Alexia Putellas grew up dreaming of playing for Barcelona and after clinching the treble of league, cup and Champions League last season, her status as a women’s footballing icon was underlined as she claimed the Ballon d’Or on Monday.

Unlike the men’s side, Barca’s women swept the board last term with the 27-year-old, who wears “Alexia” on the back of her shirt, at the forefront, months before Lionel Messi’s emotional departure.

Attacker Putellas, who turns 28 in February, spent her childhood less than an hour’s car journey from the Camp Nou and she made her first trip to the ground from her hometown of Mollet del Valles, for the Barcelona derby on January 6, 2000.

Barcelona's Spanish midfielder Alexia Putellas (R) vies with VfL Wolfsburg's German defender Kathrin Hendrich
Putellas plays as a striker for Barça and Spain. GABRIEL BOUYS / POOL / AFP

Exactly 21 years later she became the first woman in the modern era to score in the stadium, against Espanyol. Her name was engraved in the club’s history from that day forward, but her story started much earlier.

She started playing the sport in school, against boys.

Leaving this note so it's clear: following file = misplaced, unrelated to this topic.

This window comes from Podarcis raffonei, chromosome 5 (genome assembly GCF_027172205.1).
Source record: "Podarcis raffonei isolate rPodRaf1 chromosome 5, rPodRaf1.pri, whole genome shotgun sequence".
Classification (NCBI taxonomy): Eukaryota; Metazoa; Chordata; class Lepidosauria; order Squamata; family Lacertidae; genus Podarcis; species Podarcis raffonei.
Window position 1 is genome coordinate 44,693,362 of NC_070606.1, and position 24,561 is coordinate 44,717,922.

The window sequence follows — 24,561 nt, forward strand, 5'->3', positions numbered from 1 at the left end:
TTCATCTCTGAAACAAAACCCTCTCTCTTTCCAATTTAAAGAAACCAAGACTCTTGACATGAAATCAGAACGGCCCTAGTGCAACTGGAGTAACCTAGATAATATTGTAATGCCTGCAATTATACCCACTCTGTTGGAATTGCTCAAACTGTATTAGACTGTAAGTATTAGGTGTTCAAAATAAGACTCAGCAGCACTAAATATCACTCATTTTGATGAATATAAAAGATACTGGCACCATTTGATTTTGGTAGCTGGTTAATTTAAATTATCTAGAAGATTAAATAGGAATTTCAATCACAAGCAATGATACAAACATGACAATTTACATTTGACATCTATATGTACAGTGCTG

“My mum had enough of me coming home with bruises on my legs, so she signed me up at a club so that I stopped playing during break-time,” Putellas said last year.

So, with her parent’s insistence, she joined Sabadell before being signed by Barca’s academy.

“That’s where things got serious… But you couldn’t envisage, with all one’s power, to make a living from football,” she said.

After less than a year with “her” outfit, she moved across town to Espanyol and made her first-team debut in 2010 before losing to Barca in the final of the Copa de la Reina.

She then headed south for a season at Valencia-based club Levante before returning “home” in July 2012, signing for Barcelona just two months after her father’s death.

In her first term there she helped Barca win the league and cup double, winning the award for player of the match in the final of the latter competition.